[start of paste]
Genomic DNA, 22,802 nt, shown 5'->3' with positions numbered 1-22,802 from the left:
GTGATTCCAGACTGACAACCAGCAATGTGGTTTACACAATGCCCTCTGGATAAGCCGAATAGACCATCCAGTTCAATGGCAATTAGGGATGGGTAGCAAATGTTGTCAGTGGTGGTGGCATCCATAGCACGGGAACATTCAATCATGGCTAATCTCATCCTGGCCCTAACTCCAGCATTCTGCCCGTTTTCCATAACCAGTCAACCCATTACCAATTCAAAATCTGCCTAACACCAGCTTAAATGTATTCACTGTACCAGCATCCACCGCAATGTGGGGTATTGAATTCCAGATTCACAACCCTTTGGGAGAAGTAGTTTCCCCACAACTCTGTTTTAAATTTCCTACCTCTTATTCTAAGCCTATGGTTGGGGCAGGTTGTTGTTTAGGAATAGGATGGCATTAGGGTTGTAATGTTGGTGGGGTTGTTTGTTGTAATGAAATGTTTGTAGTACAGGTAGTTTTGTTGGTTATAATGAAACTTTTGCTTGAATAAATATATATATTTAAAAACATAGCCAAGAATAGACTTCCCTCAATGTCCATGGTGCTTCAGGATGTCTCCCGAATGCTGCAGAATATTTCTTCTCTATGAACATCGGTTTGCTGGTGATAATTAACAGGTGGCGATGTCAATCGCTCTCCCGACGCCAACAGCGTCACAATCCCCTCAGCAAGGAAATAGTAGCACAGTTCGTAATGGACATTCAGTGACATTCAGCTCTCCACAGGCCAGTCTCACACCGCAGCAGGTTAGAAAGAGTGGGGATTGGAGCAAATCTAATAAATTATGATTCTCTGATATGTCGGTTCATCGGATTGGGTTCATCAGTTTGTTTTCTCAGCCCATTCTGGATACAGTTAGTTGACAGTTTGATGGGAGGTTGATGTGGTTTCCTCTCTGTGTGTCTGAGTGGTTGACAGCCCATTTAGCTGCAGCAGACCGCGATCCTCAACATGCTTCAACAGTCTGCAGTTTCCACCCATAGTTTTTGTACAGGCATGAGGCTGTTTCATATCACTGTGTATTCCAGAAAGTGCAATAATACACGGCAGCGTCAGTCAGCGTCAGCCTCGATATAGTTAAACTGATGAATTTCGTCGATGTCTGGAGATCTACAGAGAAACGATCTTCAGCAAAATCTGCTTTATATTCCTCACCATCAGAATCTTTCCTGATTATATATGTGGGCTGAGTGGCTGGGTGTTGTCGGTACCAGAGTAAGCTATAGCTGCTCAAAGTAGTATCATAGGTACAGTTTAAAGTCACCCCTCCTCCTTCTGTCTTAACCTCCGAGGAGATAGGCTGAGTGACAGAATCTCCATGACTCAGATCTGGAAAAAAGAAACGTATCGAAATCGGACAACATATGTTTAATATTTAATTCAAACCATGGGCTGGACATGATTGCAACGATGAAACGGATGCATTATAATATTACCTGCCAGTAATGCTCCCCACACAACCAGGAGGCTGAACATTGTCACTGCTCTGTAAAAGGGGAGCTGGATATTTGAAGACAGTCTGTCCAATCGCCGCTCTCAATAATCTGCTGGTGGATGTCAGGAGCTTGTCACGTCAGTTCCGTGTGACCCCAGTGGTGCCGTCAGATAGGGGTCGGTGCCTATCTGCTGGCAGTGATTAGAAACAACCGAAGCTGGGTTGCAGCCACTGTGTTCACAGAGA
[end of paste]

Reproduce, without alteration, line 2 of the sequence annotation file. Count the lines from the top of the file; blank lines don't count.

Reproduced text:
GTGATTCCAGACTGACAACCAGCAATGTGGTTTACACAATGCCCTCTGGATAAGCCGAATAGACCATCCAGTTCAATGGCAATTAGGGATGGGTAGCAAATGTTGTCAGTGGTGGTGGCATCCATAGCACGGGAACATTCAATCATGGCTAATCTCATCCTGGCCCTAACTCCAGCATTCTGCCCGTTTTCCATAACCAGTCAACCCATTACCAATTCAAAATCTGCCTAACACCAGCTTAAATGTATTCACTGTACCAGCATCCACCGCAATGTGGGGTATTGAATTCCAGATTCACAACCCTTTGGGAGAAGTAGTTTCCCCACAACTCTGTTTTAAATTTCCTACCTCTTATTCTAAGCCTATGGTTGGGGCAGGTTGTTGTTTAGGAATAGGATGGCATTAGGGTTGTAATGTTGGTGGGGTTGTTTGTTGTAATGAAATGTTTGTAGTACAGGTAGTTTTGTTGGTTATAATGAAACTTTTGCTTGAATAAATATATATATTTAAAAACATAGCCAAGAATAGACTTCCCTCAATGTCCATGGTGCTTCAGGATGTCTCCCGAATGCTGCAGAATATTTCTTCTCTATGAACATCGGTTTGCTGGTGATAATTAACAGGTGGCGATGTCAATCGCTCTCCCGACGCCAACAGCGTCACAATCCCCTCAGCAAGGAAATAGTAGCACAGTTCGTAATGGACATTCAGTGACATTCAGCTCTCCACAGGCCAGTCTCACACCGCAGCAGGTTAGAAAGAGTGGGGATTGGAGCAAATCTAATAAATTATGATTCTCTGATATGTCGGTTCATCGGATTGGGTTCATCAGTTTGTTTTCTCAGCCCATTCTGGATACAGTTAGTTGACAGTTTGATGGGAGGTTGATGTGGTTTCCTCTCTGTGTGTCTGAGTGGTTGACAGCCCATTTAGCTGCAGCAGACCGCGATCCTCAACATGCTTCAACAGTCTGCAGTTTCCACCCATAGTTTTTGTACAGGCATGAGGCTGTTTCATATCACTGTGTATTCCAGAAAGTGCAATAATACACGGCAGCGTCAGTCAGCGTCAGCCTCGATATAGTTAAACTGATGAATTTCGTCGATGTCTGGAGATCTACAGAGAAACGATCTTCAGCAAAATCTGCTTTATATTCCTCACCATCAGAATCTTTCCTGATTATATATGTGGGCTGAGTGGCTGGGTGTTGTCGGTACCAGAGTAAGCTATAGCTGCTCAAAGTAGTATCATAGGTACAGTTTAAAGTCACCCCTCCTCCTTCTGTCTTAACCTCCGAGGAGATAGGCTGAGTGACAGAATCTCCATGACTCAGATCTGGAAAAAAGAAACGTATCGAAATCGGACAACATATGTTTAATATTTAATTCAAACCATGGGCTGGACATGATTGCAACGATGAAACGGATGCATTATAATATTACCTGCCAGTAATGCTCCCCACACAACCAGGAGGCTGAACATTGTCACTGCTCTGTAAAAGGGGAGCTGGATATTTGAAGACAGTCTGTCCAATCGCCGCTCTCAATAATCTGCTGGTGGATGTCAGGAGCTTGTCACGTCAGTTCCGTGTGACCCCAGTGGTGCCGTCAGATAGGGGTCGGTGCCTATCTGCTGGCAGTGATTAGAAACAACCGAAGCTGGGTTGCAGCCACTGTGTTCACAGAGA